In the classic 1959 “Twilight Zone” episode “Time Enough at Last,” Henry Bemis, a bibliophile whose harried existence prevents him from devouring the books on his extensive reading list, ends up getting his wish when an unexpected calamity strikes. Suddenly, albeit for tragic reasons, Henry has extra time on his hands.

Countless fundraisers keeping their organizations afloat during this time of financial turmoil cannot relate to his predicament. However, as noted in a previous post, some development officers at organizations not on the front lines of COVID-19 response have temporarily scaled back active donation solicitation.

Some don’t want to come across as insensitive, while others, whose organizations have sufficient cash on hand, made the calculated decision that their teams will be more effective after the crisis subsides. “Given the time and energy it takes to be a fundraiser, you better have the optimal chance of success,” donor Lisa Greer told me. “If you don’t have a good chance, why not wait a month or two when their chance of success increases and they’re likely more efficient?”

For organizations that have temporarily dialed back fundraising operations, Henry Bemis’ situation is not so far-fetched. “In a way, the pandemic created a pocket of time that wasn’t there before,” said Jenn Gibbons, CEO of Recovery on Water, an organization that provides rowing programs to breast cancer survivors. “The only thing we can do—that seems appropriate to do—is to share good news,” Gibbons told me. “This is an important time to get back to the fundamentals and why people connect with us.”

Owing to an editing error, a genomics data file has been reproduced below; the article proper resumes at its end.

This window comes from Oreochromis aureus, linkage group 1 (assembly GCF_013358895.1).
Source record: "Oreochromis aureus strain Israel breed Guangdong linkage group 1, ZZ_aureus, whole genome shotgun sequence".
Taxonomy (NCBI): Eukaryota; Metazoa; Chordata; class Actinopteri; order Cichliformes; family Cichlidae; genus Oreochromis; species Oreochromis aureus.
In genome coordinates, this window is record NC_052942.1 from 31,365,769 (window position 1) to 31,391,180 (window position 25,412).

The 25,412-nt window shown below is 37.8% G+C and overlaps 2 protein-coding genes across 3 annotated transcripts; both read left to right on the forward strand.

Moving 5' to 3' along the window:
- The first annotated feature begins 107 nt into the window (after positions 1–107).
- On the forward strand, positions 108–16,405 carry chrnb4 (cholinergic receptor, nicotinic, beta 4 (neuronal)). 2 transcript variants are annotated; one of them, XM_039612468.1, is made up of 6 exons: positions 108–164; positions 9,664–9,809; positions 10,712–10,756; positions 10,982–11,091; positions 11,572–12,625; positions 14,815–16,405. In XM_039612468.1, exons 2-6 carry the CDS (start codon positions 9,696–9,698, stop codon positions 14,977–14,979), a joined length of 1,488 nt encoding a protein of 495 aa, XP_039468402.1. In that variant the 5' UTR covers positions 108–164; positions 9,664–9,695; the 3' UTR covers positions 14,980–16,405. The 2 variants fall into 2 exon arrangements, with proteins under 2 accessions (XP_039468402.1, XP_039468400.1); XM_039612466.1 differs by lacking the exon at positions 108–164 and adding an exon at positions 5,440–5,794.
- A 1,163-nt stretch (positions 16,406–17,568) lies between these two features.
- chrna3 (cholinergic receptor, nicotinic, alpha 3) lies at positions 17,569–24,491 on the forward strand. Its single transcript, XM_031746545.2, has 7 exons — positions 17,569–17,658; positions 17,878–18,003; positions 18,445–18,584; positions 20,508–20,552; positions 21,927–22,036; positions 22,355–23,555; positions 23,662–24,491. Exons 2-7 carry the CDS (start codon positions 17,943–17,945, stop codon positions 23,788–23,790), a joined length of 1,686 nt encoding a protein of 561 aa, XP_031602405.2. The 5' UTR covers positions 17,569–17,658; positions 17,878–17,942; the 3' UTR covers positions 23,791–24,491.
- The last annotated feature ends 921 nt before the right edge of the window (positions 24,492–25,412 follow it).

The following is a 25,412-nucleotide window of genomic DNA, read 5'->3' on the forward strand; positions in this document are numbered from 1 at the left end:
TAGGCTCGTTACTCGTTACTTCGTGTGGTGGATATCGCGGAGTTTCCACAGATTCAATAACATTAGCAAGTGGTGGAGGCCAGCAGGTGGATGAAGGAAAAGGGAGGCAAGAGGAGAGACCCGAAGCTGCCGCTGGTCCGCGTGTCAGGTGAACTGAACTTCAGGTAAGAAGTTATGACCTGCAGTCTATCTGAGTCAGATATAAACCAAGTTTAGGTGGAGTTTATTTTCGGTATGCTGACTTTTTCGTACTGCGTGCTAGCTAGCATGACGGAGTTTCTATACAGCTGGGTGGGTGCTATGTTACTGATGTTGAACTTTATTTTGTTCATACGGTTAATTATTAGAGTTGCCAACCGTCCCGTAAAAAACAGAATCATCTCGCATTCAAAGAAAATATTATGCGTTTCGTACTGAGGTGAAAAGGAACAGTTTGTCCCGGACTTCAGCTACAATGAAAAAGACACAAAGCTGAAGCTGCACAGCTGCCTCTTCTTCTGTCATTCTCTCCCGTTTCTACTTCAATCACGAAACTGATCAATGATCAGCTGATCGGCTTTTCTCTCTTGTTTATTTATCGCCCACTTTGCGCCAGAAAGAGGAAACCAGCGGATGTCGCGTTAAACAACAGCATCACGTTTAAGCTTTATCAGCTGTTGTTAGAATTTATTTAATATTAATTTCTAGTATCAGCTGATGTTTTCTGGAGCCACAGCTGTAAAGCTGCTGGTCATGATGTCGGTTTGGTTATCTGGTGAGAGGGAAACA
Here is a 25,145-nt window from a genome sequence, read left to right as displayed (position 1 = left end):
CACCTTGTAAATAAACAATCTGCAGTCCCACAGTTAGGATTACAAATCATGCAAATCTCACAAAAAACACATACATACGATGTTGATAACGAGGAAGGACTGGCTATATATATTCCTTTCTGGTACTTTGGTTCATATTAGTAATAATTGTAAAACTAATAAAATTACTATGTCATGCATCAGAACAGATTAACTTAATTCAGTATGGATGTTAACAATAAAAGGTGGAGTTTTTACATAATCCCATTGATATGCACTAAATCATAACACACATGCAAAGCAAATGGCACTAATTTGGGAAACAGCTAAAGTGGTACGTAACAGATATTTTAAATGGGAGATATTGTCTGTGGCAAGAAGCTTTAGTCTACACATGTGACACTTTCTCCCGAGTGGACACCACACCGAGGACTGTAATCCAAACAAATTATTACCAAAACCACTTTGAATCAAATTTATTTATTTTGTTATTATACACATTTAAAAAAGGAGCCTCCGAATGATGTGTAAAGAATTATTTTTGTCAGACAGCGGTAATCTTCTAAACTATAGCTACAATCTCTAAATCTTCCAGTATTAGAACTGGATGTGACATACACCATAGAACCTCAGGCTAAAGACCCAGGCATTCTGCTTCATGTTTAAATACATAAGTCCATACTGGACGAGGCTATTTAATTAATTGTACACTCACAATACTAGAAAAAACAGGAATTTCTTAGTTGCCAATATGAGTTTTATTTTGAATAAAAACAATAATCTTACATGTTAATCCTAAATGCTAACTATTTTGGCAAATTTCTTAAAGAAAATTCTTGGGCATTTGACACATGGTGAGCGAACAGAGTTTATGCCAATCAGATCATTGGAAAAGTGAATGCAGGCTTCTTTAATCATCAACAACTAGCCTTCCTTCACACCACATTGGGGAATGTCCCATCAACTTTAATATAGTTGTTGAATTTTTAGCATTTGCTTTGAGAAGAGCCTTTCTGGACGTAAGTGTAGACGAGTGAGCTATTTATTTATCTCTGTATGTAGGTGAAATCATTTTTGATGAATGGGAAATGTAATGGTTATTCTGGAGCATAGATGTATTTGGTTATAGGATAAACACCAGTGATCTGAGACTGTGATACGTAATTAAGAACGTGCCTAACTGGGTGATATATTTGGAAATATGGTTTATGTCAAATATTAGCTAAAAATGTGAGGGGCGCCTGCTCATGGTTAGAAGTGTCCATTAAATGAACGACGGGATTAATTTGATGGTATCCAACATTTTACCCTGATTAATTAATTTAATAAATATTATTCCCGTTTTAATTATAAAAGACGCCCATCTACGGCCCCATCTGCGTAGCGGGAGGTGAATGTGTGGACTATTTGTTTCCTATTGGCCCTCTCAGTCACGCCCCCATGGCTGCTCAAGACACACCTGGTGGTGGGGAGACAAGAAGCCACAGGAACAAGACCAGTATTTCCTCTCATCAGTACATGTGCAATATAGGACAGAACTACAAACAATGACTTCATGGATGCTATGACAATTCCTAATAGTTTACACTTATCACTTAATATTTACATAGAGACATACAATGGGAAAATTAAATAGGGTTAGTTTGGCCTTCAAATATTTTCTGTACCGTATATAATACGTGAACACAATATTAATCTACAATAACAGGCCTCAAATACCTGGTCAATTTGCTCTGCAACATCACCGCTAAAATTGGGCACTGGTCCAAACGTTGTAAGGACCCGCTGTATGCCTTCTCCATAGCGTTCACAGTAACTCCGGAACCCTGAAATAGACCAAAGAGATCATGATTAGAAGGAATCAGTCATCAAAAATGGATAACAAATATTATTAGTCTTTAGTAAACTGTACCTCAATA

I asked fundraising experts what else development directors can do if they find themselves in this newfound “pocket of time,” however small or fleeting it might be. Five key themes emerged. Fundraisers should optimize development infrastructure, show donors how their organization is making an impact, revisit board members’ roles, ramp up the executive director’s donor engagement acumen, and cultivate staff wellness.

Of course, the following recommendations also apply to organizations that are seeking donations. As fundraising consultant Marjorie Fine told me, “This is good fundraising that should have been happening even before coronavirus.”

Fine-Tune the Machinery